It is also worth mentioning that some patients may have a low baseline creatinine which may be problematic in today’s practice since many electronic record systems use absolute cutoffs for “flagging” labs as abnormal. As an example, a patient whose baseline creatinine is in the 0.4-0.5 mg/dL range may have a clinically significant AKI when their creatinine rises to 0.8-0.9 mg/dL, yet many labs will not identify this elevated creatinine as abnormal.

AKI can be divided into three major categories: 1) prerenal disease, which is any state of reduced renal perfusion; 2) intrinsic renal disease; and 3) postrenal disease, in which there is obstruction somewhere along the urinary tract. In reality, this is a simplified approach, as many disorders that lead to AKI will cross categories.

Prerenal disease

  • Myocardial infarction and congestive heart failure (CHF) exacerbation are common presenting complaints for inpatients. Acute ischemia, illness, or heart failure decompensation all may result in a reduced cardiac output due to reduced contractility that may be reversible or irreversible.

  • Hypovolemia is a broad category of conditions that may result in reduced cardiac output as a function of reduced preload or volume depletion.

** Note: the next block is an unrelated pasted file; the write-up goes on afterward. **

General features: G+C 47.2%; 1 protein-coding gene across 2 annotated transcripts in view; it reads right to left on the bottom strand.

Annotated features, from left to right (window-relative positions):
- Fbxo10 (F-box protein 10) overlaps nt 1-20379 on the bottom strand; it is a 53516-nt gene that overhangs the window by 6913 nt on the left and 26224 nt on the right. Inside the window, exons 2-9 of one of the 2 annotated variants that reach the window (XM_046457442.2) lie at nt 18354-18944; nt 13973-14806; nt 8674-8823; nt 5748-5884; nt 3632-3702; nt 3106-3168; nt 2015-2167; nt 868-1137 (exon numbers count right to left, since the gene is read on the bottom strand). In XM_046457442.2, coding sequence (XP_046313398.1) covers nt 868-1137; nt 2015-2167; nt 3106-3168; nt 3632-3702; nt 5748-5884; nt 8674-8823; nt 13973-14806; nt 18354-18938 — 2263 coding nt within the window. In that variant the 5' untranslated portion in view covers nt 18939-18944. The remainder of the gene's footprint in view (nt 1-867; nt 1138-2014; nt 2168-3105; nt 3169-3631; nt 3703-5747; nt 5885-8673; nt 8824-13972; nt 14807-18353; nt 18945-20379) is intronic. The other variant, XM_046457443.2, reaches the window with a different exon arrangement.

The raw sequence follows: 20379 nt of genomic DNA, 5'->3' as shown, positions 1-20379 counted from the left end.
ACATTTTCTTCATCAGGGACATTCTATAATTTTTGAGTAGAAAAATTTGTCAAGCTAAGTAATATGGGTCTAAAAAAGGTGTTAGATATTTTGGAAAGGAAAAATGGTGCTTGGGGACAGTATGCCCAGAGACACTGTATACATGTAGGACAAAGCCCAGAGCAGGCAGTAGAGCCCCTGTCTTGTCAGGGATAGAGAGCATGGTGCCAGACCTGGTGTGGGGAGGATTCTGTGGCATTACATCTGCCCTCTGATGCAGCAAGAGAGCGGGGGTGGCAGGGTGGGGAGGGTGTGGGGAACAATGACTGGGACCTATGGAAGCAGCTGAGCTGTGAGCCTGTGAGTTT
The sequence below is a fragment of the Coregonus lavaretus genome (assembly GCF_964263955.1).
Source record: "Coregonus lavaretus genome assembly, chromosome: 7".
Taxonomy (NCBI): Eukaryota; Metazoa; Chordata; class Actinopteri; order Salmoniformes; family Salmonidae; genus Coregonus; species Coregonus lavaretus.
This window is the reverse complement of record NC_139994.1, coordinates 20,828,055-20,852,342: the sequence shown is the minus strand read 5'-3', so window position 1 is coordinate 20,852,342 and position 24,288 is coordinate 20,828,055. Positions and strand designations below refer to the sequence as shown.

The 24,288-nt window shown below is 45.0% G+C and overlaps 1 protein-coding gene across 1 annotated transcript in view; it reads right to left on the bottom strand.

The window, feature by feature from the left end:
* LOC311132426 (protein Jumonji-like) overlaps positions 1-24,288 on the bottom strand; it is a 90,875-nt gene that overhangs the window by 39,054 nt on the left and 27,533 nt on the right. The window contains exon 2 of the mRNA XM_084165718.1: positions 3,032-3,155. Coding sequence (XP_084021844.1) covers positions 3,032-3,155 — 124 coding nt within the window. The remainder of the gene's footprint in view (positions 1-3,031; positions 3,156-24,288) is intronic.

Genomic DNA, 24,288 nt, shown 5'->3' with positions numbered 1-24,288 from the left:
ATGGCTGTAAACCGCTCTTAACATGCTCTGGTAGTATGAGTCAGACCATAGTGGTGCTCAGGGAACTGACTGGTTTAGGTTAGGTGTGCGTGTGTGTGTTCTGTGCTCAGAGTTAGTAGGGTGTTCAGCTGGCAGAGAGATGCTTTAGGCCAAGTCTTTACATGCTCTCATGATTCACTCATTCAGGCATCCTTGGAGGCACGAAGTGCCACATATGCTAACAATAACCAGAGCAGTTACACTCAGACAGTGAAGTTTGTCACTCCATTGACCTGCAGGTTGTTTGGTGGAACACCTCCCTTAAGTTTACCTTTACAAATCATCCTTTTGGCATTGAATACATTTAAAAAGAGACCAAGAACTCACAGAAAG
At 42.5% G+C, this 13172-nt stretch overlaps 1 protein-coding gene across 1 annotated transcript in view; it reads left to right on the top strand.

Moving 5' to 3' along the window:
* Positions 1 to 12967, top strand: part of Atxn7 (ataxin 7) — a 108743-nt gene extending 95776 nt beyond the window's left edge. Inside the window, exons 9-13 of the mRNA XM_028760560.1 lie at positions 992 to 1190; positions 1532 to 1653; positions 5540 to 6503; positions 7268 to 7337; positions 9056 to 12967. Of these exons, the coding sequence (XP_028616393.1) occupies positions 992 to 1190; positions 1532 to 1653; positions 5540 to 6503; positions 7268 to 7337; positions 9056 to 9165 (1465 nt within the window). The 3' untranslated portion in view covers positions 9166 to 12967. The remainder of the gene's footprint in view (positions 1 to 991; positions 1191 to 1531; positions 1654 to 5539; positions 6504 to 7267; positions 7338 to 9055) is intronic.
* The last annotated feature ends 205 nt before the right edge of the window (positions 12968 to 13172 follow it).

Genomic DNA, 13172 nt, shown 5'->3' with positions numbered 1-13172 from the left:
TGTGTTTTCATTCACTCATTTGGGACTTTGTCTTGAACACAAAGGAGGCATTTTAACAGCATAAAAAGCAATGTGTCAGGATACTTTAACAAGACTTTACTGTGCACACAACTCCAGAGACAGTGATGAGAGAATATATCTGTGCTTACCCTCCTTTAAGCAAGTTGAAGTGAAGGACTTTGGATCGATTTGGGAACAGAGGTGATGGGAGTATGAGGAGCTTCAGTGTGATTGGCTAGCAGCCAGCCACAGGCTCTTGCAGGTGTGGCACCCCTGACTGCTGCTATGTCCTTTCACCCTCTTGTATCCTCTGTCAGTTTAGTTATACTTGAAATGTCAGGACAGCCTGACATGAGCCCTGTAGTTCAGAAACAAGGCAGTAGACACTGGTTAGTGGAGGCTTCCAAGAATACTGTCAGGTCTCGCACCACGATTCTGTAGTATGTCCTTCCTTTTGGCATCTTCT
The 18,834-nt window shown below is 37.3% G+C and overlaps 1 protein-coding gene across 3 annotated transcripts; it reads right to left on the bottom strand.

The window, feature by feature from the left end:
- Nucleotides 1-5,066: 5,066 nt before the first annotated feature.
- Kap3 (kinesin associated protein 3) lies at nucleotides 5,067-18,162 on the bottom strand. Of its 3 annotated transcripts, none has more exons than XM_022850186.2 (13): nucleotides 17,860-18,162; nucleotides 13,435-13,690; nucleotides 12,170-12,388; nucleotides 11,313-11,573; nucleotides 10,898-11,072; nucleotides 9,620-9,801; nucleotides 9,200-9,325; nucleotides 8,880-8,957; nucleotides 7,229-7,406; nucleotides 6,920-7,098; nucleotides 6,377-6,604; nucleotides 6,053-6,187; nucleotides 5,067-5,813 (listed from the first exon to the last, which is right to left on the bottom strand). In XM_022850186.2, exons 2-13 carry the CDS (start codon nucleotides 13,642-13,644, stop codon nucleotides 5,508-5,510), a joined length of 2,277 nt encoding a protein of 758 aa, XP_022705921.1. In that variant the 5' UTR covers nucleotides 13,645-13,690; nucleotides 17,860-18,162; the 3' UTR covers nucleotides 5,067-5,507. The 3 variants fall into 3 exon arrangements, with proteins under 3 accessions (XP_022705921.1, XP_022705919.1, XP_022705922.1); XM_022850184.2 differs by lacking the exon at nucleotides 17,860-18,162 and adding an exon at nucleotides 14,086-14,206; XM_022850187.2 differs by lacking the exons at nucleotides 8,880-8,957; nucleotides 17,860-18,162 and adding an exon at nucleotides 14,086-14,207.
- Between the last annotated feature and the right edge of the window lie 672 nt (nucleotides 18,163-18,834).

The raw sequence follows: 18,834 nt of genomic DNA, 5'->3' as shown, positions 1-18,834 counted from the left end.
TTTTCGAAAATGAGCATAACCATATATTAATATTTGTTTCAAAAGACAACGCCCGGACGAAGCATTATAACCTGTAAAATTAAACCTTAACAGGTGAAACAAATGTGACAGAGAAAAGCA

Excessive volume output via the urinary tract, gastrointestinal tract, or insensible losses such as perspiration and ventilation without humidification may be considered. Patients with cutaneous wounds or burns have an impaired ability to retain interstitial fluid resulting in potentially high volumes of fluid that must be aggressively replaced.

    Whole blood extravasation via trauma, iatrogenic/postoperative blood loss, and large volume intrathoracic/intra-abdominal hemorrhage all may occur commonly in the inpatient setting.

    Interstitial fluid extravasation reducing the intravascular volume may be related to reduced oncotic pressure from malnutrition or advanced liver disease leading to fluid shifts from the intravascular space. Another common cause of fluid shifts out of the intravascular space in critically ill patients is increased vascular permeability related to systemic inflammatory response/sepsis or anaphylaxis.